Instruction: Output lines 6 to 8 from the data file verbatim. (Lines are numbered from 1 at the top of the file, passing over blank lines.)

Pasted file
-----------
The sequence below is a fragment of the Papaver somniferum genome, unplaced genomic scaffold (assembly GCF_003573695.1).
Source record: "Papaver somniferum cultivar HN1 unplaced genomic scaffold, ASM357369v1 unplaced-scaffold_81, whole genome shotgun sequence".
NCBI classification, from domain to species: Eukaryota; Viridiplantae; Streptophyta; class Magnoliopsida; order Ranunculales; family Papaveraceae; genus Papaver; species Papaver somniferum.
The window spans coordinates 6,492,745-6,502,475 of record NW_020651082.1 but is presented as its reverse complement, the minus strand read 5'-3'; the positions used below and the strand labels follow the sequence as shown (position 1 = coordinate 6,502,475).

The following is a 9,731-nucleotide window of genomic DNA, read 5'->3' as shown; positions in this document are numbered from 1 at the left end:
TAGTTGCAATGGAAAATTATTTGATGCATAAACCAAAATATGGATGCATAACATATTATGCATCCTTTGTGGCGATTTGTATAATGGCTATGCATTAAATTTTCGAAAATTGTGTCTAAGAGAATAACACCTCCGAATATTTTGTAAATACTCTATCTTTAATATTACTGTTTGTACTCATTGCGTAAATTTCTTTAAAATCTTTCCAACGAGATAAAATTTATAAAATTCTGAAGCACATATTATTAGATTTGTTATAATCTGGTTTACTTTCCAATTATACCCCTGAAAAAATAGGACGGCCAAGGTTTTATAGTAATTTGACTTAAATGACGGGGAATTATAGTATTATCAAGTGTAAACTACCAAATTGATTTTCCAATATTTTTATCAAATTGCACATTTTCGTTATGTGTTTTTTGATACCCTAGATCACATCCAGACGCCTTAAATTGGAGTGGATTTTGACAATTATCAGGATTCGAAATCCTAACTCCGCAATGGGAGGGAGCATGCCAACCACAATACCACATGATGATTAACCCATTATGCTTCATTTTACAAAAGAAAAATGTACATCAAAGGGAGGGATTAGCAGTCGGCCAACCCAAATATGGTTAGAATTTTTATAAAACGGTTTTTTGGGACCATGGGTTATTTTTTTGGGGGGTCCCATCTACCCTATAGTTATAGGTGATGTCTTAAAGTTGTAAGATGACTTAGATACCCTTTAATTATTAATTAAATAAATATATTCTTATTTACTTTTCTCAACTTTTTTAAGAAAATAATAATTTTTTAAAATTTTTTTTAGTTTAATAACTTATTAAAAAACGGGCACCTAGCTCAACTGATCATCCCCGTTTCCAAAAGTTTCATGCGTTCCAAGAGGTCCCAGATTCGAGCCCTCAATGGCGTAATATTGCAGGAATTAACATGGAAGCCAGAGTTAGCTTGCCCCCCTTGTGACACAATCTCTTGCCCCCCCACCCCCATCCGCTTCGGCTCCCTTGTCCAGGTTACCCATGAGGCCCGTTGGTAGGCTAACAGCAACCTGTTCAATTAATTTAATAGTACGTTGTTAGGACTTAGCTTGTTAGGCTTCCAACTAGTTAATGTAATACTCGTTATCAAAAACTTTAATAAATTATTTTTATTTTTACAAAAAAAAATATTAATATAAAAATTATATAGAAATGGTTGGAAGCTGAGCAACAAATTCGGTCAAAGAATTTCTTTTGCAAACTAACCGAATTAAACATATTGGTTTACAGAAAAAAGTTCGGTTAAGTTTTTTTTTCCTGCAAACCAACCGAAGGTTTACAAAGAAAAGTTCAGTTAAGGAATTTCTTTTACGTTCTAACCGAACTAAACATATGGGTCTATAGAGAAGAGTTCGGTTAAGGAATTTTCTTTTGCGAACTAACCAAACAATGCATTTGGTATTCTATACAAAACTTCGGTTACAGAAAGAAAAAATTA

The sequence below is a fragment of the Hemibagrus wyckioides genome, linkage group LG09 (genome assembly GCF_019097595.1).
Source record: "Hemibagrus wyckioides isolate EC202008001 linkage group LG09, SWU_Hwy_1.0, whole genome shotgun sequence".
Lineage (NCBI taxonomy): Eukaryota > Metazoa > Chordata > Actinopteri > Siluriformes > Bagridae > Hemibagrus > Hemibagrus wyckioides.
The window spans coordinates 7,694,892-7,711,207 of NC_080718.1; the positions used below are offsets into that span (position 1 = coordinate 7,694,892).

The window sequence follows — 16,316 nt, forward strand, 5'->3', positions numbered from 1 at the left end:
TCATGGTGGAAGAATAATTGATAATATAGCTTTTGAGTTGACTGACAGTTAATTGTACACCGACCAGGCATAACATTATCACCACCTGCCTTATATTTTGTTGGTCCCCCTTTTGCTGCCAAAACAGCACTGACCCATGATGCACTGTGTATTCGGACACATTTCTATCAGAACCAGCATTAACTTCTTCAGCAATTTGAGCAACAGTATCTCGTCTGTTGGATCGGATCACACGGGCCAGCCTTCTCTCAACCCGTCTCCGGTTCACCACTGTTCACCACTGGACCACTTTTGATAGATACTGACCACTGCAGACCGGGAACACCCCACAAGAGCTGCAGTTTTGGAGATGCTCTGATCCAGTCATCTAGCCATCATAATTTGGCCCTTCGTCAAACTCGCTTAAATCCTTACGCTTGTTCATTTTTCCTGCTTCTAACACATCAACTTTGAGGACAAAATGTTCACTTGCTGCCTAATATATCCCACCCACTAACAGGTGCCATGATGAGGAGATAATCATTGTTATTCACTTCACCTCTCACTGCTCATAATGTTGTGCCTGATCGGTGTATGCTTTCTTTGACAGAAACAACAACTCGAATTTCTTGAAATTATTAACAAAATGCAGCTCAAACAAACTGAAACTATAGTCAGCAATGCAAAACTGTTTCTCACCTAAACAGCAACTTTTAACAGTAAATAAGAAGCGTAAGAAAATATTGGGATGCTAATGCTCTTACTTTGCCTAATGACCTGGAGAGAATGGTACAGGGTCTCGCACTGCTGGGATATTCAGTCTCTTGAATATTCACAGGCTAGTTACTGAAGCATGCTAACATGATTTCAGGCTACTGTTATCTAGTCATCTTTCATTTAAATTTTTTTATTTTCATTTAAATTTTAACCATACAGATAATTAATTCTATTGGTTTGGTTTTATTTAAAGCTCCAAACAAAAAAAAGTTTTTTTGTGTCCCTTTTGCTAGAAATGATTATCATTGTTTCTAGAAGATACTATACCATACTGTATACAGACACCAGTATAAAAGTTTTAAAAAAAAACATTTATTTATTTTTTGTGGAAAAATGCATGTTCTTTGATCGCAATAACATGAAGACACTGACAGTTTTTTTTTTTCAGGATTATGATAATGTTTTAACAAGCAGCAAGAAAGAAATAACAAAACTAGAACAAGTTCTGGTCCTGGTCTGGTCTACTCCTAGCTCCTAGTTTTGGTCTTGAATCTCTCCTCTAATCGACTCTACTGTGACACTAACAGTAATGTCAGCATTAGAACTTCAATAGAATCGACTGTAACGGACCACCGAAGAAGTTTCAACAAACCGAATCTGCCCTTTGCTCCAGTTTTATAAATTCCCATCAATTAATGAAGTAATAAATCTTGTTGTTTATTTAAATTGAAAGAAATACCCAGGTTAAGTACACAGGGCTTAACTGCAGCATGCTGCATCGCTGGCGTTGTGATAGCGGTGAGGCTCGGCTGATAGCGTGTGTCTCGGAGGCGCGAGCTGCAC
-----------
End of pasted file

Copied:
TAGTTGCAATGGAAAATTATTTGATGCATAAACCAAAATATGGATGCATAACATATTATGCATCCTTTGTGGCGATTTGTATAATGGCTATGCATTAAATTTTCGAAAATTGTGTCTAAGAGAATAACACCTCCGAATATTTTGTAAATACTCTATCTTTAATATTACTGTTTGTACTCATTGCGTAAATTTCTTTAAAATCTTTCCAACGAGATAAAATTTATAAAATTCTGAAGCACATATTATTAGATTTGTTATAATCTGGTTTACTTTCCAATTATACCCCTGAAAAAATAGGACGGCCAAGGTTTTATAGTAATTTGACTTAAATGACGGGGAATTATAGTATTATCAAGTGTAAACTACCAAATTGATTTTCCAATATTTTTATCAAATTGCACATTTTCGTTATGTGTTTTTTGATACCCTAGATCACATCCAGACGCCTTAAATTGGAGTGGATTTTGACAATTATCAGGATTCGAAATCCTAACTCCGCAATGGGAGGGAGCATGCCAACCACAATACCACATGATGATTAACCCATTATGCTTCATTTTACAAAAGAAAAATGTACATCAAAGGGAGGGATTAGCAGTCGGCCAACCCAAATATGGTTAGAATTTTTATAAAACGGTTTTTTGGGACCATGGGTTATTTTTTTGGGGGGTCCCATCTACCCTATAGTTATAGGTGATGTCTTAAAGTTGTAAGATGACTTAGATACCCTTTAATTATTAATTAAATAAATATATTCTTATTTACTTTTCTCAACTTTTTTAAGAAAATAATAATTTTTTAAAATTTTTTTTAGTTTAATAACTTATTAAAAAACGGGCACCTAGCTCAACTGATCATCCCCGTTTCCAAAAGTTTCATGCGTTCCAAGAGGTCCCAGATTCGAGCCCTCAATGGCGTAATATTGCAGGAATTAACATGGAAGCCAGAGTTAGCTTGCCCCCCTTGTGACACAATCTCTTGCCCCCCCACCCCCATCCGCTTCGGCTCCCTTGTCCAGGTTACCCATGAGGCCCGTTGGTAGGCTAACAGCAACCTGTTCAATTAATTTAATAGTACGTTGTTAGGACTTAGCTTGTTAGGCTTCCAACTAGTTAATGTAATACTCGTTATCAAAAACTTTAATAAATTATTTTTATTTTTACAAAAAAAAATATTAATATAAAAATTATATAGAAATGGTTGGAAGCTGAGCAACAAATTCGGTCAAAGAATTTCTTTTGCAAACTAACCGAATTAAACATATTGGTTTACAGAAAAAAGTTCGGTTAAGTTTTTTTTTCCTGCAAACCAACCGAAGGTTTACAAAGAAAAGTTCAGTTAAGGAATTTCTTTTACGTTCTAACCGAACTAAACATATGGGTCTATAGAGAAGAGTTCGGTTAAGGAATTTTCTTTTGCGAACTAACCAAACAATGCATTTGGTATTCTATACAAAACTTCGGTTACAGAAAGAAAAAATTA

The sequence below is a fragment of the Hemibagrus wyckioides genome, linkage group LG09 (genome assembly GCF_019097595.1).
Source record: "Hemibagrus wyckioides isolate EC202008001 linkage group LG09, SWU_Hwy_1.0, whole genome shotgun sequence".